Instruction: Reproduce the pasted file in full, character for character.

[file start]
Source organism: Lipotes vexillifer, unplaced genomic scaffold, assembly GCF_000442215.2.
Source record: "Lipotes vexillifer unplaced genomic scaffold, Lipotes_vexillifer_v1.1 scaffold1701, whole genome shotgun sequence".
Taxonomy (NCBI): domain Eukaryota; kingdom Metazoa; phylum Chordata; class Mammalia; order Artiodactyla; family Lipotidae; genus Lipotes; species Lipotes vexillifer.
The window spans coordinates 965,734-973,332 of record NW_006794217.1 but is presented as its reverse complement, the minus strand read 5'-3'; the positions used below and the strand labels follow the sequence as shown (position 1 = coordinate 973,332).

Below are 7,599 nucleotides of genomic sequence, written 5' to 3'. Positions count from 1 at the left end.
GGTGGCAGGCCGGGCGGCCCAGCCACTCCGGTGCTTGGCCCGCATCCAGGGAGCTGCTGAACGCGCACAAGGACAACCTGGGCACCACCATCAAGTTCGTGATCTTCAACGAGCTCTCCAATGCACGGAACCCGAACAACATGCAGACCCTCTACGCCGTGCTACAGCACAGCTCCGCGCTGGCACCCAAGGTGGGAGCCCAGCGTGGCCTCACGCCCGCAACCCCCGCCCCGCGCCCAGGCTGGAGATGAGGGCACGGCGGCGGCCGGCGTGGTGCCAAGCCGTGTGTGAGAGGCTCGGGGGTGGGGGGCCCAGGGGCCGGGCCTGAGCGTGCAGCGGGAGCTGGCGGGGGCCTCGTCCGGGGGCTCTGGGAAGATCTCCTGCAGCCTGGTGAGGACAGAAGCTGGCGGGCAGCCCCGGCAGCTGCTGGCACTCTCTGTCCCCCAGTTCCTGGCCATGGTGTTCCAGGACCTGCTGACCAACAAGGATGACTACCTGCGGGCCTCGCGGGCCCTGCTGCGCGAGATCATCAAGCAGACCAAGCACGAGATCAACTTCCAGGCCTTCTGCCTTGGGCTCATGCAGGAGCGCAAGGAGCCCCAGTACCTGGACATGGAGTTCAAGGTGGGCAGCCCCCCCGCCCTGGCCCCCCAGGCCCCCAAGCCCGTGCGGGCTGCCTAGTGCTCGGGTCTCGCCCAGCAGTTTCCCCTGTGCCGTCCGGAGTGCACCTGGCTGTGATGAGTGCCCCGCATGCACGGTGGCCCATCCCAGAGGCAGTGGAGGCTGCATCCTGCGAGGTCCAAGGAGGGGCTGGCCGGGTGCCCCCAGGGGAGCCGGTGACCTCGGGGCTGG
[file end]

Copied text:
Source organism: Lipotes vexillifer, unplaced genomic scaffold, assembly GCF_000442215.2.
Source record: "Lipotes vexillifer unplaced genomic scaffold, Lipotes_vexillifer_v1.1 scaffold1701, whole genome shotgun sequence".
Taxonomy (NCBI): domain Eukaryota; kingdom Metazoa; phylum Chordata; class Mammalia; order Artiodactyla; family Lipotidae; genus Lipotes; species Lipotes vexillifer.
The window spans coordinates 965,734-973,332 of record NW_006794217.1 but is presented as its reverse complement, the minus strand read 5'-3'; the positions used below and the strand labels follow the sequence as shown (position 1 = coordinate 973,332).

Below are 7,599 nucleotides of genomic sequence, written 5' to 3'. Positions count from 1 at the left end.
GGTGGCAGGCCGGGCGGCCCAGCCACTCCGGTGCTTGGCCCGCATCCAGGGAGCTGCTGAACGCGCACAAGGACAACCTGGGCACCACCATCAAGTTCGTGATCTTCAACGAGCTCTCCAATGCACGGAACCCGAACAACATGCAGACCCTCTACGCCGTGCTACAGCACAGCTCCGCGCTGGCACCCAAGGTGGGAGCCCAGCGTGGCCTCACGCCCGCAACCCCCGCCCCGCGCCCAGGCTGGAGATGAGGGCACGGCGGCGGCCGGCGTGGTGCCAAGCCGTGTGTGAGAGGCTCGGGGGTGGGGGGCCCAGGGGCCGGGCCTGAGCGTGCAGCGGGAGCTGGCGGGGGCCTCGTCCGGGGGCTCTGGGAAGATCTCCTGCAGCCTGGTGAGGACAGAAGCTGGCGGGCAGCCCCGGCAGCTGCTGGCACTCTCTGTCCCCCAGTTCCTGGCCATGGTGTTCCAGGACCTGCTGACCAACAAGGATGACTACCTGCGGGCCTCGCGGGCCCTGCTGCGCGAGATCATCAAGCAGACCAAGCACGAGATCAACTTCCAGGCCTTCTGCCTTGGGCTCATGCAGGAGCGCAAGGAGCCCCAGTACCTGGACATGGAGTTCAAGGTGGGCAGCCCCCCCGCCCTGGCCCCCCAGGCCCCCAAGCCCGTGCGGGCTGCCTAGTGCTCGGGTCTCGCCCAGCAGTTTCCCCTGTGCCGTCCGGAGTGCACCTGGCTGTGATGAGTGCCCCGCATGCACGGTGGCCCATCCCAGAGGCAGTGGAGGCTGCATCCTGCGAGGTCCAAGGAGGGGCTGGCCGGGTGCCCCCAGGGGAGCCGGTGACCTCGGGGCTGG